"I think I might still have nightmares about their nose tackle they had last year," said Hall. I think he is in the NFL now. I'm sure they probably have just as good of a guy to replace him but that guy last year was eating us alive. He was a great ballplayer."
Their replacements have not faired as well so far this season as Stanford is last in the nation in stopping the run, allowing 320 yards on the ground per game. However, after putting the ball on the ground seven times last week against UMass, Hall and his teammates are probably more worried about stopping themselves right now.
"We played pretty pitiful. I know we can do so much better than that. It was definitely us hurting ourselves," said Hall.
As far as where the UMass game ranks in terms of poor offensive performances by Navy during his career, Hall responded, "We have had some real bad games. I remember Tulane two years ago. Each year we have a couple of (bad) games, and I definitely hope last week was the only one for this season. We are ready to bounce back from last week."
You'd almost think from Hall's answer that Navy lost last week, but the team didn't, they are 2-0. But according to Hall, the team's record is not necessarily the bottom line anymore.
"There's not much difference (between last year and this year), I mean we lost the first two games by a total of 6 points last year, and we won the first two this year by a total of what, 4 points? It just shows you that our program has come a long way. Now we are not happy about just winning…we want to win the way we believe we play football. Last week was not representative of how Navy plays football."
With Navy's opponent starting the season 0-2, Hall understands the urgency Stanford probably is feeling right now.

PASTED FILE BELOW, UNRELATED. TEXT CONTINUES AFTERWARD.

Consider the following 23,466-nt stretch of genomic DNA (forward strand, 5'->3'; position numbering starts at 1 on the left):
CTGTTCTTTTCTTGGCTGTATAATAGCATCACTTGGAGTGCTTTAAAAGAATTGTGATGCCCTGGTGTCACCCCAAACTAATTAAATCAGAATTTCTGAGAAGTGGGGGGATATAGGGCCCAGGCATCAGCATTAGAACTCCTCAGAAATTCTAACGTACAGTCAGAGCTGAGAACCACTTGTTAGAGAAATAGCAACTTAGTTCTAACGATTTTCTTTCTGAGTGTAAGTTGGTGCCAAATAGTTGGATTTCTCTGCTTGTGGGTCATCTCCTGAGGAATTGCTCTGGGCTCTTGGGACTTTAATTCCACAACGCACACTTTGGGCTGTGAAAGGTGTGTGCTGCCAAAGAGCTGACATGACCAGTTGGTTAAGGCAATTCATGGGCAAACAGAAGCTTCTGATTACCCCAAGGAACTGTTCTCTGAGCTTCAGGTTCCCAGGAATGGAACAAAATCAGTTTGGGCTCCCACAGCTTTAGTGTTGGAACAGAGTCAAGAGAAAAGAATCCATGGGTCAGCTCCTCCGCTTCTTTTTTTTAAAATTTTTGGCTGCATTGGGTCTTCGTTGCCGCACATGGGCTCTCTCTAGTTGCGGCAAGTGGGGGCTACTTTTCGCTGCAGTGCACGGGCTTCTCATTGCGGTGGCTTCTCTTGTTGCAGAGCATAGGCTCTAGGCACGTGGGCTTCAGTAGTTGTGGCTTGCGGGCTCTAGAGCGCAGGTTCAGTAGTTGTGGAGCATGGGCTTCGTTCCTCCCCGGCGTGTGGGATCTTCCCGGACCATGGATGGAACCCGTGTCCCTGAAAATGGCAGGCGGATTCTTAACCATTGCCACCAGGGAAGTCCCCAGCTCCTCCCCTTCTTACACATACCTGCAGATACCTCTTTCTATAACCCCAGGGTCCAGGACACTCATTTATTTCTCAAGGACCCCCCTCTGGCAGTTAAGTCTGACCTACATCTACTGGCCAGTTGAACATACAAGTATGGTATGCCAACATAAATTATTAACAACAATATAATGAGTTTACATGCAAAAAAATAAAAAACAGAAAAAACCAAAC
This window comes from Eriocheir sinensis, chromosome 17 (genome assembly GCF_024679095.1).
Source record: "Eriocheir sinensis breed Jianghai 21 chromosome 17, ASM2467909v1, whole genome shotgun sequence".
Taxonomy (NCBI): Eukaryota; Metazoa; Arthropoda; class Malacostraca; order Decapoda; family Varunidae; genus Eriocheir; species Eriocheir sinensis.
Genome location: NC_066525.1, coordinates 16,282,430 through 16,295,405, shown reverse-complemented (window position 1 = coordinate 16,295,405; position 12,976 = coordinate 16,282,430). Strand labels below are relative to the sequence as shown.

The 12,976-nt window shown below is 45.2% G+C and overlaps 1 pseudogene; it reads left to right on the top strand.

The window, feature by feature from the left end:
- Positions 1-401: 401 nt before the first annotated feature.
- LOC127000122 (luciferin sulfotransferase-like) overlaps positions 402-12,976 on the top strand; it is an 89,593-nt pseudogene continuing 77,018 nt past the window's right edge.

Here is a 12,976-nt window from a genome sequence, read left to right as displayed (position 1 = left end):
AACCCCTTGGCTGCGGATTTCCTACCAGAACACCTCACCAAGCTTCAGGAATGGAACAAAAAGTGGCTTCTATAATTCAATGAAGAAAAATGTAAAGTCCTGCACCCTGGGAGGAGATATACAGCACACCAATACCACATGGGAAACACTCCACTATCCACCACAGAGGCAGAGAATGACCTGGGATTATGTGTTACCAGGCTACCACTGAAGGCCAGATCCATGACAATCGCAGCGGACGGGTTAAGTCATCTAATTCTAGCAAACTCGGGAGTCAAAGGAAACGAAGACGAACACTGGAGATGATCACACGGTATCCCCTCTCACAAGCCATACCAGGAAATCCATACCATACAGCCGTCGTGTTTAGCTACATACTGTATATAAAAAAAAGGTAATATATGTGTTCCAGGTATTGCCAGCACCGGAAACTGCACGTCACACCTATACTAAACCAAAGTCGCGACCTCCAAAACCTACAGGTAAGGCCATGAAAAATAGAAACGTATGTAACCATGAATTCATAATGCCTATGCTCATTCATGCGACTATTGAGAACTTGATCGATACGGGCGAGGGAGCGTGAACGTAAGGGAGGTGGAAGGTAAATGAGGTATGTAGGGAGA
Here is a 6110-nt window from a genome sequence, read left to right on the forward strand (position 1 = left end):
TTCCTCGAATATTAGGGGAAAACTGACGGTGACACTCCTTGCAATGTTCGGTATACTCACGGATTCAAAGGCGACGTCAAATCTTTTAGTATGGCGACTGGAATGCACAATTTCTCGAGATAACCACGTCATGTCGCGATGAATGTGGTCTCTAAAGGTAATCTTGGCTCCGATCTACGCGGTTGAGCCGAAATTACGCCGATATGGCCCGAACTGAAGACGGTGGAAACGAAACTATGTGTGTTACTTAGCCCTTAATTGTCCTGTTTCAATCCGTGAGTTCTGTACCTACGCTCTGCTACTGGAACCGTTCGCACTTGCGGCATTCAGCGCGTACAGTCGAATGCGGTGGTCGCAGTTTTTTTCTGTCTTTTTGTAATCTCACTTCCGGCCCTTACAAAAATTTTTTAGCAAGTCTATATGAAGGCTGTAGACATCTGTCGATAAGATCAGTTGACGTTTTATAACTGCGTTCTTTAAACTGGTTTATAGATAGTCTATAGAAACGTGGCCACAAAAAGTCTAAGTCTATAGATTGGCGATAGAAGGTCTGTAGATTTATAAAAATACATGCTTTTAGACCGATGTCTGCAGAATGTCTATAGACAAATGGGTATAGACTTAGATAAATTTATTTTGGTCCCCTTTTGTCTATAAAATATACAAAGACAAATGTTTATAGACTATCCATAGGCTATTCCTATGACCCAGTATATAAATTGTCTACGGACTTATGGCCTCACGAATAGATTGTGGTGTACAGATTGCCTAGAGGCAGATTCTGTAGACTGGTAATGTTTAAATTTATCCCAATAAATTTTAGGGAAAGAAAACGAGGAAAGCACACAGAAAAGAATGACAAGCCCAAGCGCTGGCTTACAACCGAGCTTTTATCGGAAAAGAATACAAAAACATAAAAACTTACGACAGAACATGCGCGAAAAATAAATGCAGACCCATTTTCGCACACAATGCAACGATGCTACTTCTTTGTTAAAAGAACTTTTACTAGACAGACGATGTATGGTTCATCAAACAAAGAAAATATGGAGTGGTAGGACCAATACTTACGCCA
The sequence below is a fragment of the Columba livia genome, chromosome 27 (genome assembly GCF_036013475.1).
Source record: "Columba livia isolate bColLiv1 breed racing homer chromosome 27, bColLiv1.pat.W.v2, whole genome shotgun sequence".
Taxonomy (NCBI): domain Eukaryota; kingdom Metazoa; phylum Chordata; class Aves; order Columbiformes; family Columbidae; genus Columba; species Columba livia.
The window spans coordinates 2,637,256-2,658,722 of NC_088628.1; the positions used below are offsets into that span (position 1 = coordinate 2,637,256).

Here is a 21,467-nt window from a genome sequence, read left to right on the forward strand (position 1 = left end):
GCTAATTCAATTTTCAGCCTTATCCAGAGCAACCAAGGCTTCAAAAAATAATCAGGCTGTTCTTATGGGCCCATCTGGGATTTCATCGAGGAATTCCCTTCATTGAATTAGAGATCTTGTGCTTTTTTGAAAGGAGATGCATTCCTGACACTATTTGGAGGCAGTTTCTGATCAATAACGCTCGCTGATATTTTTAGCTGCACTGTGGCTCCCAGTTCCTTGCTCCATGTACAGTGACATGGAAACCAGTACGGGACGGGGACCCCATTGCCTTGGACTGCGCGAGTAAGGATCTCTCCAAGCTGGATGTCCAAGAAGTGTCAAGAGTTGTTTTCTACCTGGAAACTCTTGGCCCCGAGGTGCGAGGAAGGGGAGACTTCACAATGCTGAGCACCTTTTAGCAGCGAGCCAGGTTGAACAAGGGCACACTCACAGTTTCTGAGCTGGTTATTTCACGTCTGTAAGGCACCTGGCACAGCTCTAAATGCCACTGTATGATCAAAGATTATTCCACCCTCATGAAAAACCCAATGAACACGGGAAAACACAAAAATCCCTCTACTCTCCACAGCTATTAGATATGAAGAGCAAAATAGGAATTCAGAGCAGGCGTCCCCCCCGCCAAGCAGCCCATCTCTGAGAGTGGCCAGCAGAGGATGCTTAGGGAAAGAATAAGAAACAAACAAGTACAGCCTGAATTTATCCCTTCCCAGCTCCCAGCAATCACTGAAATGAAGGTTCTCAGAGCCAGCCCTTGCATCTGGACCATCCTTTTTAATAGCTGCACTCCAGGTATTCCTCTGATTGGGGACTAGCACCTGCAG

"I know this is probably a must-win game for Stanford. That third game, it's critical to get things turned around. That's how we were last year. We were desperate for a win," said Hall.
Hall, who was the starting fullback last year before suffering the aforementioned leg injury in the Notre Dame game, considers himself 100% physically which was pretty evident after his 53 yard touchdown run last week.
"(The touchdown run) felt real good. I was a little tired, but I think it pumped up our team at that point a little bit. I was excited to be able to help the team out like that."
There is no doubt that Hall will be called upon this Saturday as Navy hits the road for the first time. And as much as Hall admits loving to play in front of the brigade, going on the road has its positives as well.
"I don't mind going to a hostile place and having the people rallying against you, it's kind of fun and exciting. I think Stanford will have a lot of motivation playing in their new stadium. But at the same time, we haven't forgotten that they beat us last year. We definitely want to get that back."
With Hall at full strength, Navy's fullbacks may provide the team with its best one-two punch at any position, although that still probably won't stop Coach Paul Johnson with his constructive criticism of the duo. In the spring, Johnson remarked that Ballard still had "not proven anything" to him, even on the heels of rushing for 489 yards in the last three games of the 2005 season.
As for Hall, what was the most memorable constructive criticism he has received from Coach Johnson?
"It's not a problem of thinking of them. I just have to think of the clean version. He (Coach Johnson) doesn't use those nice words with me. I'd rather not give one," said Hall.
"It took me a long time to learn that (the yelling) is the business side. They are not attacking you. You have to listen to what they say…no matter how they say it. You just use it to get better. When the coaches would get on (Adam), he really grew as a player and really became a good player at the end of the year."
Hall, who suffers from asthma, also had no problem thinking of what he will do once his football career comes to an end this year.
"I'm going to relax. My body is beaten up."